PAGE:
Social Entrepreneur - Innovation in Construction

Social Innovation | Social Entrepreneur

Social Innovation | Social Entrepreneur

Social Innovation | Social Entrepreneur

What is Social Innovation | What is a Social Entrepreneur

Social entrepreneurs drive social innovation and transformation in various fields including education, health, environment and enterprise development. They pursue poverty alleviation goals with entrepreneurial zeal, business methods and the courage to innovate and overcome traditional practices. A social entrepreneur, similar to a business entrepreneur, builds strong and sustainable organizations, which are either set up as not-for-profits or companies.

A social entrepreneur is a leader or pragmatic visionary who:
  • Achieves large scale, systemic and sustainable social change through a new invention, a different approach, a more rigorous application of known technologies or strategies, or a combination of these.
  • Focuses first and foremost on the social and/or ecological value creation and tries to optimize the financial value creation. 
  • Innovates by finding a new product, a new service, or a new approach to a social problem.
  • Continuously refines and adapts approach in response to feedback.
  • Combines the characteristics represented by Richard Branson and Mother Teresa.
  • The Schwab Foundation employs the following criteria when looking for leading social entrepreneurs: Innovation, Sustainability, Reach and Social Impact.
Social entrepreneurs share some come common traits including:
  • An unwavering belief in the innate capacity of all people to contribute meaningfully to economic and social development
  • A driving passion to make that happen.
  • A practical but innovative stance to a social problem, often using market principles and forces, coupled with dogged determination, that allows them to break away from constraints imposed by ideology or field of discipline, and pushes them to take risks that others wouldn't dare.
  • A zeal to measure and monitor their impact. Entrepreneurs have high standards, particularly in relation to their own organization’s efforts and in response to the communities with which they engage. Data, both quantitative and qualitative, are their key tools, guiding continuous feedback and improvement.
  • A healthy impatience. Social Entrepreneurs cannot sit back and wait for change to happen – they are the change drivers.
What is Social Entrepreneurship?


Social entrepreneurship is applying practical, innovative and sustainable approaches to benefit society in general, with an emphasis on those who are marginalized and poor.

A term that captures a unique approach to economic and social problems, an approach that cuts across sectors and disciplines grounded in certain values and processes that are common to each social entrepreneur, independent of whether his/ her area of focus has been education, health, welfare reform, human rights, workers' rights, environment, economic development, agriculture, etc., or whether the organizations they set up are non-profit or for-profit entities.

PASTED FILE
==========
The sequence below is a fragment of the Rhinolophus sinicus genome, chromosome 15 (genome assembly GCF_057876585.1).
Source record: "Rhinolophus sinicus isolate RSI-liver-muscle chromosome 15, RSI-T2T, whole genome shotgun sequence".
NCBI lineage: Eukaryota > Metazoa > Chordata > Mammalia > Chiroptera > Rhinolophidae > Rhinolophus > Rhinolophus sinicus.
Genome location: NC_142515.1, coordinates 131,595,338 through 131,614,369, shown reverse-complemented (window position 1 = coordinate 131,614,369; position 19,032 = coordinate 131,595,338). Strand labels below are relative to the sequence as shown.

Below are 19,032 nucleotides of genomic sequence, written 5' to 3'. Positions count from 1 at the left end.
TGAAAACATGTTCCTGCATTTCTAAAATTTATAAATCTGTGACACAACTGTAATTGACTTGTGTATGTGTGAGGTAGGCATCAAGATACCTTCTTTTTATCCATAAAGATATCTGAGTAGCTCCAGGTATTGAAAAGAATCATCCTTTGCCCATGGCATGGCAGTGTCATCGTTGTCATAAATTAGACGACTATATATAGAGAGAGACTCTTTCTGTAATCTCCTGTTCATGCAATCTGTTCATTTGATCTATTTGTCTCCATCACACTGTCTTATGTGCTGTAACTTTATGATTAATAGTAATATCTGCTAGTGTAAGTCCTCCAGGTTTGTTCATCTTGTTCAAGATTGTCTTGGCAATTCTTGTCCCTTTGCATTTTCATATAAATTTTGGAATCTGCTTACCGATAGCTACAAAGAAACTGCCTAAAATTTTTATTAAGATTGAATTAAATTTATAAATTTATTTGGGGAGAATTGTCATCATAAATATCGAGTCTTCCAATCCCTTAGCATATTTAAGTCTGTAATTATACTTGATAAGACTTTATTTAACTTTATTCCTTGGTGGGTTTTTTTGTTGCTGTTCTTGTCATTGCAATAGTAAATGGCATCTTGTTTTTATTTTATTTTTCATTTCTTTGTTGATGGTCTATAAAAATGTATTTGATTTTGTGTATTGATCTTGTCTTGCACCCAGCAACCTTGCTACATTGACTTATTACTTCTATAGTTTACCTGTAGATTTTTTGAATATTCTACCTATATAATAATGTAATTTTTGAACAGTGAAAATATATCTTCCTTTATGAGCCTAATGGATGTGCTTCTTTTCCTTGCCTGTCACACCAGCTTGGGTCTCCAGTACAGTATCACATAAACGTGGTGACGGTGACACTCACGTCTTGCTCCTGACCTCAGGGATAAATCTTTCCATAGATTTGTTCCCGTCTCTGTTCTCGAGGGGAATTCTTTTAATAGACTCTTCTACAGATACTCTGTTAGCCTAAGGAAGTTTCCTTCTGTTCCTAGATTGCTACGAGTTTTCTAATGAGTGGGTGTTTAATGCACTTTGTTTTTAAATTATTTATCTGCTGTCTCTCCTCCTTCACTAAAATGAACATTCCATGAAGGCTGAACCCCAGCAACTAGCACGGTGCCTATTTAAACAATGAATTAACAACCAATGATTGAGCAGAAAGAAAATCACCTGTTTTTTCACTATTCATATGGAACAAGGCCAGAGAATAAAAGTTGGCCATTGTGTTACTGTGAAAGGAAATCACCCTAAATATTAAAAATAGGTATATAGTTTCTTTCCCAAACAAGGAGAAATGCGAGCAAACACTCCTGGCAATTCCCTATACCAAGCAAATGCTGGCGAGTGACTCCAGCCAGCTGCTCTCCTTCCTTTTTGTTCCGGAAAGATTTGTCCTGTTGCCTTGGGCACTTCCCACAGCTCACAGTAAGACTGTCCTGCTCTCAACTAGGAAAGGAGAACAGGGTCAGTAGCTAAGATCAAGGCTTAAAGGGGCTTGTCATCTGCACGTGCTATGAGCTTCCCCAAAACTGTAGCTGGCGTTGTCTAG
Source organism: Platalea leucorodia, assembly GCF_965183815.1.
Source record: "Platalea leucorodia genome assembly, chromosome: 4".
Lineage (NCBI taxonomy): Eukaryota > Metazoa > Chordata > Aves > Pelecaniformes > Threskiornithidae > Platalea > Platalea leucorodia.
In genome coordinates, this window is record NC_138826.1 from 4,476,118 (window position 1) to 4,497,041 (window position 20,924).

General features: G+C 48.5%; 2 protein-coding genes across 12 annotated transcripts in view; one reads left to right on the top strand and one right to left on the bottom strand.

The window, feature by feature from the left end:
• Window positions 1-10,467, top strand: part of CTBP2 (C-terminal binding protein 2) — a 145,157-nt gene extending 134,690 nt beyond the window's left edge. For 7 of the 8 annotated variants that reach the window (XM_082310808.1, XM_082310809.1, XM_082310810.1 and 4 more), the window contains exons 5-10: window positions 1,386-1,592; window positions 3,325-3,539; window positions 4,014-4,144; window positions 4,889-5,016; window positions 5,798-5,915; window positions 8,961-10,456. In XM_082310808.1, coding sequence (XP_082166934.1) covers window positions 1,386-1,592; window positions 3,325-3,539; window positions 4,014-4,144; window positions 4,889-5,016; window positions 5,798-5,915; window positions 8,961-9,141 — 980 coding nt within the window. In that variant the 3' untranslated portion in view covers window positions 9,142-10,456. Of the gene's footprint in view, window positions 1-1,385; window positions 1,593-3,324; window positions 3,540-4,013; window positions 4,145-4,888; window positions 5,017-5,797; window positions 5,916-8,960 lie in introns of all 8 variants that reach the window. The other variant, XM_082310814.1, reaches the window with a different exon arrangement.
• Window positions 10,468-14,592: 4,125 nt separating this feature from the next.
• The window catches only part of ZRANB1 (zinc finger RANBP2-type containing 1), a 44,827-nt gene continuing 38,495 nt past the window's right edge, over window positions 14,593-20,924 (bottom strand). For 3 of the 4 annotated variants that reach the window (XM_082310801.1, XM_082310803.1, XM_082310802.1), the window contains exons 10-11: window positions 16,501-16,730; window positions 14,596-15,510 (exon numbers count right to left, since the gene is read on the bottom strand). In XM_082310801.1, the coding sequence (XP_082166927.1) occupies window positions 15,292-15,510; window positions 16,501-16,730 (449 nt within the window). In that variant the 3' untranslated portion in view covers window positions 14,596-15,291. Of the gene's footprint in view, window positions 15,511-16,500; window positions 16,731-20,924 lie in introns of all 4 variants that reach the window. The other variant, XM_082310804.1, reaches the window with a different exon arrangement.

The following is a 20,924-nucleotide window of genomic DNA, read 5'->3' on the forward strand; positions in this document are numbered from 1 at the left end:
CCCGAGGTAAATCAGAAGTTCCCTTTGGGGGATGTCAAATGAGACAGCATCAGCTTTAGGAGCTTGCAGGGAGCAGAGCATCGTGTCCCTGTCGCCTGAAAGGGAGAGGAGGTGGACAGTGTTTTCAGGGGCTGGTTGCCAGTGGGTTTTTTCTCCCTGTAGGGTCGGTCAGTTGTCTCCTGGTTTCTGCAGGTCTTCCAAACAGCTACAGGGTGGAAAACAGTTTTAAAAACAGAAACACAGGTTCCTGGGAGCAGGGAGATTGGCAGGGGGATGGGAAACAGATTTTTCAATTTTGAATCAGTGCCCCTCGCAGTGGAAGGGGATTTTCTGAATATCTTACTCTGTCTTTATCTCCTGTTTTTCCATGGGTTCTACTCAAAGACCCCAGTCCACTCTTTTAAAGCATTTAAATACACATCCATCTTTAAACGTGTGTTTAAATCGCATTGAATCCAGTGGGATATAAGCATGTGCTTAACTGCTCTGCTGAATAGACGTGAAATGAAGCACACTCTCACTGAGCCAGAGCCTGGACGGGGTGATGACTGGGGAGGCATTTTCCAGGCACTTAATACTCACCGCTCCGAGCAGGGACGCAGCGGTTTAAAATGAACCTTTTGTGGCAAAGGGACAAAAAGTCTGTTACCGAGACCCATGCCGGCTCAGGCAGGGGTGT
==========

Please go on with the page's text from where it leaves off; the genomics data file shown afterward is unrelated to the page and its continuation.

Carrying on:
It is this approach that sets the social entrepreneur apart from the rest of the crowd of well-meaning people and organizations who dedicate their lives to social improvement.

Organizational models

Leveraged non-profit ventures
The entrepreneur sets up a non-profit organization to drive the adoption of an innovation that addresses a market or government failure. In doing so, the entrepreneur engages a cross section of society, including private and public organizations, to drive forward the innovation through a multiplier effect. Leveraged non-profit ventures continuously depend on outside philanthropic funding, but their longer term sustainability is often enhanced given that the partners have a vested interest in the continuation of the venture.

Hybrid non-profit ventures
The entrepreneur sets up a non-profit organization but the model includes some degree of cost-recovery through the sale of goods and services to a cross section of institutions, public and private, as well as to target population groups. Often, the entrepreneur sets up several legal entities to accommodate the earning of an income and the charitable expenditures in an optimal structure. To be able to sustain the transformation activities in full and address the needs of clients, who are often poor or marginalized from society, the entrepreneur must mobilize other sources of funding from the public and/or philanthropic sectors. Such funds can be in the form of grants or loans, and even quasi-equity.

Social business ventures
The entrepreneur sets up a for-profit entity or business to provide a social or ecological product or service. While profits are ideally generated, the main aim is not to maximize financial returns for shareholders but to grow the social venture and reach more people in need. Wealth accumulation is not a priority and profits are reinvested in the enterprise to fund expansion. The entrepreneur of a social business venture seeks investors who are interested in combining financial and social returns on their investments.

Housing crisis
The world is experiencing a global housing crisis. About 1.6 billion people globally live in substandard housing and 100 million are homeless, according to the United Nations. If no serious action is taken, the United Nations reports that the number of slum dwellers worldwide will increase over the next 30 years to nearly 2 billion. Despite the progress in meeting low cost housing in Africa, UN agency Habitat, says that the continent requires 4 million units per year to cover its low cost housing needs.